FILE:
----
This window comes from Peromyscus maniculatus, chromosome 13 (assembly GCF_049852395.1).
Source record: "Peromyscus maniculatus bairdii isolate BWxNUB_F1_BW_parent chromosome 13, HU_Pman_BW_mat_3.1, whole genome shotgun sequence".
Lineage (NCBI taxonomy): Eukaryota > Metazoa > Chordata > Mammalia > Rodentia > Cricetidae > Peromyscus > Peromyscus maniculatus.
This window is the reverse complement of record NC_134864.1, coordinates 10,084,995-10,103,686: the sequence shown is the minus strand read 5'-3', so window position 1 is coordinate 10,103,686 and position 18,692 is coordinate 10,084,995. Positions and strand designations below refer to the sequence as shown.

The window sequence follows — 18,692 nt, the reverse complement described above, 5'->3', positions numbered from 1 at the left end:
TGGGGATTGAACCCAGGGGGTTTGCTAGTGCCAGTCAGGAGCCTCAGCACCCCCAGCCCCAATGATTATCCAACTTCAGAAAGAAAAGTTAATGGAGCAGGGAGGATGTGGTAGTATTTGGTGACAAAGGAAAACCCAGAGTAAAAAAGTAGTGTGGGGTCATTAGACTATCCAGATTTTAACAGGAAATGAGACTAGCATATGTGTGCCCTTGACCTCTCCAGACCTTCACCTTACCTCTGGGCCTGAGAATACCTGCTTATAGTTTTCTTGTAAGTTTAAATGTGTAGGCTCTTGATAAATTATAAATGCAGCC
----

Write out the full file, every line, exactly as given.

This window comes from Peromyscus maniculatus, chromosome 13 (assembly GCF_049852395.1).
Source record: "Peromyscus maniculatus bairdii isolate BWxNUB_F1_BW_parent chromosome 13, HU_Pman_BW_mat_3.1, whole genome shotgun sequence".
Lineage (NCBI taxonomy): Eukaryota > Metazoa > Chordata > Mammalia > Rodentia > Cricetidae > Peromyscus > Peromyscus maniculatus.
This window is the reverse complement of record NC_134864.1, coordinates 10,084,995-10,103,686: the sequence shown is the minus strand read 5'-3', so window position 1 is coordinate 10,103,686 and position 18,692 is coordinate 10,084,995. Positions and strand designations below refer to the sequence as shown.

The window sequence follows — 18,692 nt, the reverse complement described above, 5'->3', positions numbered from 1 at the left end:
TGGGGATTGAACCCAGGGGGTTTGCTAGTGCCAGTCAGGAGCCTCAGCACCCCCAGCCCCAATGATTATCCAACTTCAGAAAGAAAAGTTAATGGAGCAGGGAGGATGTGGTAGTATTTGGTGACAAAGGAAAACCCAGAGTAAAAAAGTAGTGTGGGGTCATTAGACTATCCAGATTTTAACAGGAAATGAGACTAGCATATGTGTGCCCTTGACCTCTCCAGACCTTCACCTTACCTCTGGGCCTGAGAATACCTGCTTATAGTTTTCTTGTAAGTTTAAATGTGTAGGCTCTTGATAAATTATAAATGCAGCC